Ventless fireplaces are flue- and chimney-free and can be powered by gas, propane, electricity, or alcohol-based gels. They’re easy to install and less expensive than traditional fireplaces. They’ve also come a long way since first hitting the market around 1980. These days, ventless fireplaces are strictly regulated by standards for safe operation, making them a viable and low-cost supplemental heating option. (They tend to be less expensive than traditional types of fireplaces.)
Ventless Fireplace Options
Gas and propane ventless fireplaces can be positioned anywhere a fuel supply line can be installed. They are often installed within existing fireplace masonry or against a wall. An automatic ignition can eliminate the need for an electrical circuit for sparking the pilot light. These will be the most expensive kinds of vent-free fireplaces. Check with your local building department to find out about any regulations or limits related to ventless fireplaces in your area.
Gas and propane ventless units use indoor air for combustion and emit a low level of exhaust – eliminating the need for a chimney or flue. Past debates about emissions have quieted since indoor air quality guidelines have been set for vent-free fireplaces. Safety devices within many modern units will trigger an automatic shut-off if the carbon monoxide level in the room rises above a safe level.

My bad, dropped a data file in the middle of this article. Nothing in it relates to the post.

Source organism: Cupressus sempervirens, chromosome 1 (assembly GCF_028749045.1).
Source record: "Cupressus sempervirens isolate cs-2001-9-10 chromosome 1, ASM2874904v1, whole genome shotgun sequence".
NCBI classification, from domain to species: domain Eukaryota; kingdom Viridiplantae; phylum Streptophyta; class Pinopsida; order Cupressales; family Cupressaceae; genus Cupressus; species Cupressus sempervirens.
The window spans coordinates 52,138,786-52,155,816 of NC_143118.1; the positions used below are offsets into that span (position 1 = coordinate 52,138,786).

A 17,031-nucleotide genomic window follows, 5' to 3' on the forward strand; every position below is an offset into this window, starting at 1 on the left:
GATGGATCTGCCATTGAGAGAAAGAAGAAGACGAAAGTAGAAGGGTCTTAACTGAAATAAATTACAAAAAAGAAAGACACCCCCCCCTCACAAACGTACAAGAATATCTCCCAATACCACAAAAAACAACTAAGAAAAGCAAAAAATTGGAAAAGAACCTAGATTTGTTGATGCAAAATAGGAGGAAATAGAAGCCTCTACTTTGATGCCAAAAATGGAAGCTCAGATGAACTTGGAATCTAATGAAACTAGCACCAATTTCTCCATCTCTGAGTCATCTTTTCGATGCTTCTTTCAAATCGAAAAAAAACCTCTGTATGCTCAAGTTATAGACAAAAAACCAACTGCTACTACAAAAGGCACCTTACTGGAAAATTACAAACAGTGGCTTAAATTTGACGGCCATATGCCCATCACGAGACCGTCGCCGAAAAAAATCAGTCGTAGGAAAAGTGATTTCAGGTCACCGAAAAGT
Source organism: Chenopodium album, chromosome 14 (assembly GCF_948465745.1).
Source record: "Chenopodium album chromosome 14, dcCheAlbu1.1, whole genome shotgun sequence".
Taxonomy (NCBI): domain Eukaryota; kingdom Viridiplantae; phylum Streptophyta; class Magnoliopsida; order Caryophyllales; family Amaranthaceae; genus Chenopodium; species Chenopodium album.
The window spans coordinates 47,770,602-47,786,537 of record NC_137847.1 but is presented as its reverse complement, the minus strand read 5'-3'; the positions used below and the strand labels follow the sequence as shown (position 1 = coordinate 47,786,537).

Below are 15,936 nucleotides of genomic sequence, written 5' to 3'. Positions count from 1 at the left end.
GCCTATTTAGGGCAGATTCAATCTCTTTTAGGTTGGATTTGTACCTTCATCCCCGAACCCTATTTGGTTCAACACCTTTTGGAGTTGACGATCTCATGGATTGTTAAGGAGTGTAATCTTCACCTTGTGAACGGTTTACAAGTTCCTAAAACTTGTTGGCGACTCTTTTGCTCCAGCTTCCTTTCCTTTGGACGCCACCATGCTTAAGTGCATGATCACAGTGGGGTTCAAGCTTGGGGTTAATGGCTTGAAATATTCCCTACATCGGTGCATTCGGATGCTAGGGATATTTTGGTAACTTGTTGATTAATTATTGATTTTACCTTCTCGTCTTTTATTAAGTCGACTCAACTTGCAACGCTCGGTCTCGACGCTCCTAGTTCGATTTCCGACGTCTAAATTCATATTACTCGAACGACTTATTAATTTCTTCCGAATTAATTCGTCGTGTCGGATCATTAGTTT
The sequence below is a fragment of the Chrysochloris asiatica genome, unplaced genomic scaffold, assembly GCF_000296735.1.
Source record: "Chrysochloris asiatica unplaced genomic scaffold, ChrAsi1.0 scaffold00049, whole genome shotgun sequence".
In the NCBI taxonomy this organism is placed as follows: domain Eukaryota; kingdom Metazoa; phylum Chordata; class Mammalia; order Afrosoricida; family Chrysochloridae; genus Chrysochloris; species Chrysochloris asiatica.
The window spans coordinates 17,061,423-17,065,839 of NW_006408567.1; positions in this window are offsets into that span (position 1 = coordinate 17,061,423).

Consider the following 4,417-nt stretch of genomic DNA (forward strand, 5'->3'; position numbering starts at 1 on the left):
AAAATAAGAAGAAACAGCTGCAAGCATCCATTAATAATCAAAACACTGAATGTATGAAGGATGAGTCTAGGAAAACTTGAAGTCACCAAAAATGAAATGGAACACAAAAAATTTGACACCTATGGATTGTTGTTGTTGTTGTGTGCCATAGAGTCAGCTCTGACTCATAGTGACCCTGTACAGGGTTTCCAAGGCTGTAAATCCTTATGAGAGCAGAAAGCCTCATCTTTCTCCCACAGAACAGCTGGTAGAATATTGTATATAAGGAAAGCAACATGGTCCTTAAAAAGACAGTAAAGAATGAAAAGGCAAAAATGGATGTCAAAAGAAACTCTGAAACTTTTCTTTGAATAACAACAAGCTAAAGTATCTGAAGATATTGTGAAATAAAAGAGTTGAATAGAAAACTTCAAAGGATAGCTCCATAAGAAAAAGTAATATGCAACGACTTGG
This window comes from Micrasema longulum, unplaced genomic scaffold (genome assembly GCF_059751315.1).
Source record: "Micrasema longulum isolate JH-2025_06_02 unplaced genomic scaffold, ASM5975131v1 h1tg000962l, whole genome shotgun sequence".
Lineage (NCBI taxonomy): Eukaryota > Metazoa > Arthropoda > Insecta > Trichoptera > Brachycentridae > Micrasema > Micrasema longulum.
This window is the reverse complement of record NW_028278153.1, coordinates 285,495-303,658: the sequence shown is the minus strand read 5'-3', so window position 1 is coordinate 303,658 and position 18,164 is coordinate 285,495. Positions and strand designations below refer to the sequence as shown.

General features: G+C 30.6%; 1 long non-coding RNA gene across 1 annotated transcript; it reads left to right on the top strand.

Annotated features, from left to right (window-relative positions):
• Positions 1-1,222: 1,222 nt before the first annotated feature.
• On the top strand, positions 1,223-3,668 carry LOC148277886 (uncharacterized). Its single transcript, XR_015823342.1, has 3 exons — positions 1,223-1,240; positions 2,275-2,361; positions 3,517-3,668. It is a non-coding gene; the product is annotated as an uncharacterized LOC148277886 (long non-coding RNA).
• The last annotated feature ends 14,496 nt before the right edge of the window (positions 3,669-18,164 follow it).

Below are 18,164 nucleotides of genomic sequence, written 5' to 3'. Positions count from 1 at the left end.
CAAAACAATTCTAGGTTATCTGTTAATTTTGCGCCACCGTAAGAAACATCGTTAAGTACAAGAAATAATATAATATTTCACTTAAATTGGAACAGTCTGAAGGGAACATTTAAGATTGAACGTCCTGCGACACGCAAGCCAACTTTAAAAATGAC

Gel-fueled units light using a match and are completely self-contained (no supply line needed) – making them even more versatile. These are the most affordable type of ventless fireplace.
Electric units need a standard electrical outlet nearby; a dedicated circuit isn’t necessary. They are moderately priced — usually somewhere between the cost of gas/propane units and gel-fueled.
Electric ventless fireplaces, and those that use gel canisters, are free of the carbon monoxide concern because they don’t emit anything besides a low amount of heat. Ventless fireplace do emanate some heat and are ideal for supplemental space heating; however, ventless fireplaces are generally best for aesthetic purposes — many of them are very beautiful and come in both traditional and contemporary designs.
Installation and Maintenance
Gas and propane ventless fireplaces require professional installation. All types of units require an annual cleaning of the log set and exposed components. Propane and gas units should also have their carbon monoxide and oxygen monitors checked annually and adjusted as needed for optimal performance. It’s advisable to have an additional carbon monoxide detector in your home besides the one built into the unit.
Be sure to size your ventless fireplace for the room it will be located in. Large, open spaces like great rooms can handle a gas or propane unit with 25,000 BTU or higher output; smaller rooms may call for a 5,000 BTU unit. Some units can be regulated with a wall thermostat or remote control. Gel-powered units max out at 9,000 BTUs, and electric fireplaces are usually around 4,500 BTUs. Regardless of your choice, you can count on your ventless fireplace to be nearly 100% efficient.